First penned in 1886, The Seven Laws of Teaching was written by a man named John Milton Gregory (1822-1898), who wrote the book for Sunday school teachers in the churches of which he was a part. His aim was to provide these volunteer teachers with the sine qua non of their craft, the basic principles of teaching without which teaching disintegrates into something else entirely. For its clear-eyed and systematic exposition of teaching’s basic principles—which all the iPads in the world cannot replace—the book retains much value for today’s educators.

Gregory breaks the craft of teaching down into seven elemental parts, and contends that each part has a certain principle or law by which its integrity is maintained. The seven parts and their attendant principles are these:

  1. Teacher: A teacher must be one who knows the lesson to be taught.
  2. Learner: A learner must attend the lesson with interest.
  3. Language: The language between teacher and learner must be common to both.
  4. Lesson: The lesson must be explicable in terms already known by the learner.
  5. Teaching Process: The teaching process must arouse the pupil’s mind to form in it a desired conception or thought.
  6. Learning Process: The learning process must reproduce the desired conception or thought in the mind of the learner.
  7. Review: The test and proof of teaching done must be a review of the knowledge taught.

Each chapter of Gregory’s well-organized book is given to an exposition of one of the above principles. In each case he explains the rationale (what he calls the “philosophy”) behind the principle and then concludes with immensely practical do’s and don’ts (“rules” and “violations”) for teachers in light of the principle he’s explained.

Consider a few examples. For principle #2, the law of the learner, Gregory gives this as a violation of the law: “Lessons are commenced before the attention of the class is gained, and continued after it has ceased to be given. As well begin before the pupils have entered the room, or continue after they have left.” Teaching is not teaching when students are not listening.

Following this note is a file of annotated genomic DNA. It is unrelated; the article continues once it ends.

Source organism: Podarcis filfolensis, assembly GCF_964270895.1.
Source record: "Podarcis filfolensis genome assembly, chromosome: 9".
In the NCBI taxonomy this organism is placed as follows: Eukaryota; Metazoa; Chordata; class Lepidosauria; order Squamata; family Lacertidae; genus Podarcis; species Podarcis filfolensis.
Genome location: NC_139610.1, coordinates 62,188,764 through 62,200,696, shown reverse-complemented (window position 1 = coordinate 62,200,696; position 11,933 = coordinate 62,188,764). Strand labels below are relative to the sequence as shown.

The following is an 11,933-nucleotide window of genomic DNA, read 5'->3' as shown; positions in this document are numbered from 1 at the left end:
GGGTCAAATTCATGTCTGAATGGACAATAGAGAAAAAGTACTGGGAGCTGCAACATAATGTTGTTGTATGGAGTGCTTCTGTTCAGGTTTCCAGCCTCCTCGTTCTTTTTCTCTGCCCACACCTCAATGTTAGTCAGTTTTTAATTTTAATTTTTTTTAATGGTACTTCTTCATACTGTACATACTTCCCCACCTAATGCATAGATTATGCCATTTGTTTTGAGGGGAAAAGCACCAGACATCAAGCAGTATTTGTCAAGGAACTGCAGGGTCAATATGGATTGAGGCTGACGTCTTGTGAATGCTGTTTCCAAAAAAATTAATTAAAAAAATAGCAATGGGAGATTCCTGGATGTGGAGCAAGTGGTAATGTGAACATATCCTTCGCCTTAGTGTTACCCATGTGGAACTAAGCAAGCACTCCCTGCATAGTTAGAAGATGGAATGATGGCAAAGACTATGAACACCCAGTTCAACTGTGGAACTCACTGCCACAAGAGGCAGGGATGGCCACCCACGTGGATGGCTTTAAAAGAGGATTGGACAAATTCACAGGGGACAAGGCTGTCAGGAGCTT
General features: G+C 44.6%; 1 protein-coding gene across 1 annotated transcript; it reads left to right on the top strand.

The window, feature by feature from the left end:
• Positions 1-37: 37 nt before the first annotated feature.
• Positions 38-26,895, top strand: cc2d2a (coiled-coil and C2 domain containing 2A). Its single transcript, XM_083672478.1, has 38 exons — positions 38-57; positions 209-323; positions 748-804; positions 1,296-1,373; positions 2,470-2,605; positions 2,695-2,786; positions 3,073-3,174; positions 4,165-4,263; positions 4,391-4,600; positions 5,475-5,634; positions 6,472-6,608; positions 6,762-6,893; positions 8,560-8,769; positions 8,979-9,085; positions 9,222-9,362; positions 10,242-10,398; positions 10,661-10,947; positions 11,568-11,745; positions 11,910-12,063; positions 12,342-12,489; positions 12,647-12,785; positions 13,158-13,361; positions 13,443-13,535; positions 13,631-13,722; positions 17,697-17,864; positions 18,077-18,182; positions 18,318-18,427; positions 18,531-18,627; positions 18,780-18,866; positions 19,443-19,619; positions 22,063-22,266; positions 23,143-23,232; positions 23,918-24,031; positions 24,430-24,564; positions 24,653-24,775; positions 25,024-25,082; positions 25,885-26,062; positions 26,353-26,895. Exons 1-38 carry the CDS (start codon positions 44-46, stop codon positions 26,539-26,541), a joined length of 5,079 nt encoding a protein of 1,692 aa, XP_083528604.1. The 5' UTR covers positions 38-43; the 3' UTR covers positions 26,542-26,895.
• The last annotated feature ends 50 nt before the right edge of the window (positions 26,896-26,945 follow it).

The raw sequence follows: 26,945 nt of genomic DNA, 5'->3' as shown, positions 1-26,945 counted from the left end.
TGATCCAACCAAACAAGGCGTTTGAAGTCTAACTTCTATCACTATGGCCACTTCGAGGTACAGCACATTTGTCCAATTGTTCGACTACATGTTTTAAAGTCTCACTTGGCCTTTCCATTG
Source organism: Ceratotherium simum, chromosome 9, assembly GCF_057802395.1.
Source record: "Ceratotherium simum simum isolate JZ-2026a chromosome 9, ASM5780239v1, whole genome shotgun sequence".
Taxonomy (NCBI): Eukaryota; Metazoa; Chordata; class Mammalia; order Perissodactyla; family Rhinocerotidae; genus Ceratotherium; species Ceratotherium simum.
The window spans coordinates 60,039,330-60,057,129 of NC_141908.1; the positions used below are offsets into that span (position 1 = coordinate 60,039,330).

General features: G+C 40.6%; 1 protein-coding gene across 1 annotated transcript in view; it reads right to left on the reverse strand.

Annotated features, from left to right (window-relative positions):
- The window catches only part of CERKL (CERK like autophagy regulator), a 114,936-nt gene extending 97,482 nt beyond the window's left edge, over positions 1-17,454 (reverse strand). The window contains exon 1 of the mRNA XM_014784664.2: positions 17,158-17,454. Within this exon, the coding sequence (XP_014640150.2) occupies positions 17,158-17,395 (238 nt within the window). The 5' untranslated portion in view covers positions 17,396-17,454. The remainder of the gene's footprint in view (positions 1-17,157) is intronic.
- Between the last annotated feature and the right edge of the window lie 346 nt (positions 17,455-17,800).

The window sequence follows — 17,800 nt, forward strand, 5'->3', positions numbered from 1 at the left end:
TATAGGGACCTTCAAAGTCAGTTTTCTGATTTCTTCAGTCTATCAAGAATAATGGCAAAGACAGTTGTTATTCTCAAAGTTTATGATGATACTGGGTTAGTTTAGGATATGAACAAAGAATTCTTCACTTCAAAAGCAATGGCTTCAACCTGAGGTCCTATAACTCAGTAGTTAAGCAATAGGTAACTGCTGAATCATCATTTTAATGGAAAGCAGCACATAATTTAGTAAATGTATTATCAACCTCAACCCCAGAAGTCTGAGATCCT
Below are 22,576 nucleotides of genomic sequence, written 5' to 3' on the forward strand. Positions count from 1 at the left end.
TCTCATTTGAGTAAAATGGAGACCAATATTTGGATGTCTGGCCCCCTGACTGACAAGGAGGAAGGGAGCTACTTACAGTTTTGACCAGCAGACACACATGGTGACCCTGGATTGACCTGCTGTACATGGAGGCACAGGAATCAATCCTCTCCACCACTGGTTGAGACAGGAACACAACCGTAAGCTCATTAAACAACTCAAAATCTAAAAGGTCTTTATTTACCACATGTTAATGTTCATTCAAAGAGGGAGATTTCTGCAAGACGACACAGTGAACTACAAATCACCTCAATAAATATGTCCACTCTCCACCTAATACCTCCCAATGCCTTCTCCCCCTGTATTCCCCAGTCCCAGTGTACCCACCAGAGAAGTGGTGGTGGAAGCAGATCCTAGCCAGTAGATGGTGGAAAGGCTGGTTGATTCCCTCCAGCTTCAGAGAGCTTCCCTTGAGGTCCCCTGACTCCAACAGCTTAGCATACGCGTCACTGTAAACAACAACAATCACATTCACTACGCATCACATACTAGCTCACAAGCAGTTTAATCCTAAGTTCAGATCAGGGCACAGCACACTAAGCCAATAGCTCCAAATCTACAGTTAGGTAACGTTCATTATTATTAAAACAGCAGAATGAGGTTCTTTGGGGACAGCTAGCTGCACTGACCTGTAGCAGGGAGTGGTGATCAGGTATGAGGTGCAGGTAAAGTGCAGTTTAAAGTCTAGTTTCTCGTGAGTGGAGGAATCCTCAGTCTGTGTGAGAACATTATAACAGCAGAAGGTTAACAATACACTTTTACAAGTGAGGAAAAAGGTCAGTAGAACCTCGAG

Or take this rule for teachers based on principle #4, the law of the lesson: “Connect every lesson as much as possible with former lessons, and with the pupil’s knowledge and experience.” If a teacher is to succeed in imparting new knowledge to her students, she must make strategic use of what they know already.

These closing sections are chock-full of such wise admonitions. Even veteran educators would be helped by a periodic perusal of Gregory’s do’s and don’ts for the craft of teaching.

That said, the book is not perfect. I would quibble with the way in which Gregory couches his principles as laws. At various points throughout the book, he speaks as though his laws of teaching function like the laws of the physical world, as though what happens in the classroom is every bit as scientific as what happens in the chemistry lab. But try as she might, the teacher cannot effect the impartation of knowledge with the same degree of certainty that the chemist can effect a chemical reaction.

Additionally, modern-day readers do well to consider some of Gregory’s statements in the context of his time—most notably assertions such as, “He teaches best who teaches least.” To our modern-day ears, such a statement sounds like a flagrant endorsement of the “discovery” learning that characterizes modern progressive education. Gregory clearly understands the work of teaching to be about the impartation of knowledge—knowledge that the teacher already has and is intentionally seeking to instill in his students. And although Gregory insists that learning must involve the toil of the student’s own mind, he would emphatically deny the idea that education should be directed by—and thus confined to—the mind of the student.

Quibbles and cautions aside, I am glad to commend this 19th-century gem. Solomon says that wisdom is to be valued above gold. And in this case, given the age of the book, it may be obtained for free online. Download and read.


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